PURPOSE: To analyse pooled data from 2 similar phase 3 noninferiority studies comparing difluprednate 0.05% versus prednisolone acetate 1% in patients with endogenous anterior uveitis. METHODS: Patients received difluprednate alternating with vehicle or prednisolone acetate for 14 days (8 drops/day in both groups), followed by tapering from day 14 to 28. All patients were observed until day 42. RESULTS: More patients on difluprednate than on prednisolone acetate were cleared of anterior chamber cells on day twenty one (71.3% vs 54.7%; p = 0.02); results were similar at the other time points. Treatment withdrawals were higher with prednisolone acetate than difluprednate (19.8% vs 7.4%; log-rank p = 0.02). Study discontinuation due to lack of efficacy was also higher with prednisolone acetate than difluprednate (14.0% vs 0%; p = 0.0002 [pre-specified exploratory analysis]). CONCLUSIONS: More difluprednate-treated eyes were quiet following 21 days of treatment, and difluprednate-treated patients were much less likely to be withdrawn from the study because of treatment failure.
PURPOSE: To evaluate the safety and efficacy of dexamethasone phosphate ophthalmic solution (EGP-437) delivered by transscleral iontophoresis using the EyeGate® II Drug Delivery System, compared to topical prednisolone acetate 1% (PA 1%), in subjects with noninfectious anterior uveitis. DESIGN: Prospective, randomized, double-masked, parallel-group, non-inferiority clinical trial METHODS: A total of 193 subjects with active noninfectious anterior uveitis (anterior chamber [AC] cell count ≥11 cells) were randomized to EGP-437 delivered via iontophoresis (Days 0 and 7) or self-administered PA 1% daily (tapered schedule, Days 0-28). Masking was maintained with placebo iontophoresis/eyedrops. The primary efficacy endpoint was the proportion of subjects with an AC cell count of zero on Day 14; noninferiority of EGP-437 was defined if the lower limit of the confidence interval for the difference (EGP-437 minus PA 1%) was less than -10%. RESULTS: At Day 14, 32/96 (33.3%) EGP-437 subjects and 32/97 (33.0%) PA 1% subjects had an AC cell count of zero (difference [95% confidence interval], 0.34 [-12.94, 13.63]; P=0.064). Efficacy trended better with EGP-437 among patients with more severe baseline uveitis (AC cell count >25). Safety and tolerability were good with both treatments. EGP-437 subjects experienced fewer IOP elevations ≥6 mm Hg versus PA 1% subjects (13 vs 24 incidents through Day 28). CONCLUSIONS: Despite clinically similar response rates, statistical noninferiority of EGP-437 versus a tapered regimen of PA 1% was not achieved. Numerical trends suggesting fewer IOP elevations with EGP-437, similar efficacy overall, and possibly better efficacy in more severe disease warrant further study.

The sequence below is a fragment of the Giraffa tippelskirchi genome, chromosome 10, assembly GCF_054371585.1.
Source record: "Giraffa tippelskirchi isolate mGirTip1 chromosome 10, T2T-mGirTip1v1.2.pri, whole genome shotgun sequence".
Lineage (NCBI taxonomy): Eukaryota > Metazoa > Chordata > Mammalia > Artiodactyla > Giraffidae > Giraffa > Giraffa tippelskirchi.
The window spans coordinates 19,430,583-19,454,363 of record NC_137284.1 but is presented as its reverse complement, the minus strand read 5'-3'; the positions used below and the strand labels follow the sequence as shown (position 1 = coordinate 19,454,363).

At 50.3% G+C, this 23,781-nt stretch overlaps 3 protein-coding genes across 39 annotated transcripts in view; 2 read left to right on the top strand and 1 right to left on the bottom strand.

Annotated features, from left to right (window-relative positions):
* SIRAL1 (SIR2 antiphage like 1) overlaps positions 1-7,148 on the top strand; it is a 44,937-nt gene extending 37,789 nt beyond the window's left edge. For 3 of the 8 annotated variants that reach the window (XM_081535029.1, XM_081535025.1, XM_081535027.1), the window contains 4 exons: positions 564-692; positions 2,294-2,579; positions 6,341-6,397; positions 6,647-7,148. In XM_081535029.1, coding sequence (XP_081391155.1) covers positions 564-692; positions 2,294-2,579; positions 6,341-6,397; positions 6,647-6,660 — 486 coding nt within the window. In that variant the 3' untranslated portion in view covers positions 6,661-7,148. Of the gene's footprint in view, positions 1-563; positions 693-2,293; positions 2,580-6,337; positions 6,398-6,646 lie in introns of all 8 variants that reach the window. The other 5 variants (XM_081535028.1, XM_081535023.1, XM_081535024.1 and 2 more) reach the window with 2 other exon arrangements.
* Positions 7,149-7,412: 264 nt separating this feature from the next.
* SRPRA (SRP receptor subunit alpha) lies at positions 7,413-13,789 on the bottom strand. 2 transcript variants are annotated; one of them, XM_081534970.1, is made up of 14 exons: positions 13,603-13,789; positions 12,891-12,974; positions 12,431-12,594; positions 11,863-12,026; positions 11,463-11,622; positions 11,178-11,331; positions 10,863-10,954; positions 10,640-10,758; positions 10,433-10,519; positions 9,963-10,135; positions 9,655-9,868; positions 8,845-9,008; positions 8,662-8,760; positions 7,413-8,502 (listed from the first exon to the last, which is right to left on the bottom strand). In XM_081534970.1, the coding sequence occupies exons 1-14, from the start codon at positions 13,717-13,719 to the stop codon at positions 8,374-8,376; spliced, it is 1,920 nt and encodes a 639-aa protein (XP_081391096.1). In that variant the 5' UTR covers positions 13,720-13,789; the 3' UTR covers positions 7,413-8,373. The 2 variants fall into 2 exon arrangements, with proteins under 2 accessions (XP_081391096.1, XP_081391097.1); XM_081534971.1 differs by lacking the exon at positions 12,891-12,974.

Omega (ω)-3 long-chain polyunsaturated fatty acids (LCPUFAs) inhibit the production of inflammatory mediators and thereby contribute to the regulation of inflammation. Experimental autoimmune uveitis (EAU) is a well-established animal model of autoimmune retinal inflammation. To investigate the potential effects of dietary intake of ω-3 LCPUFAs on uveitis, we examined the anti-inflammatory properties of these molecules in comparison with ω-6 LCPUFAs in a mouse EAU model. C57BL/6 mice were fed a diet containing ω-3 LCPUFAs or ω-6 LCPUFAs for 2 weeks before as well as after the induction of EAU by subcutaneous injection of a fragment of human interphotoreceptor retinoid-binding protein emulsified with complete Freund's adjuvant. Both clinical and histological scores for uveitis were smaller for mice fed ω-3 LCPUFAs than for those fed ω-6 LCPUFAs. The concentrations of the T helper 1 (Th1) cytokine interferon-γ and the Th17 cytokine interleukin-17 in intraocular fluid as well as the production of these cytokines by lymph node cells were reduced for mice fed ω-3 LCPUFAs. Furthermore, the amounts of mRNAs for the Th1- and Th17-related transcription factors T-bet and RORγt, respectively, were reduced both in the retina and in lymph node cells of mice fed ω-3 LCPUFAs. Our results thus show that a diet enriched in ω-3 LCPUFAs suppressed uveitis in mice in association with inhibition of Th1 and Th17 cell function.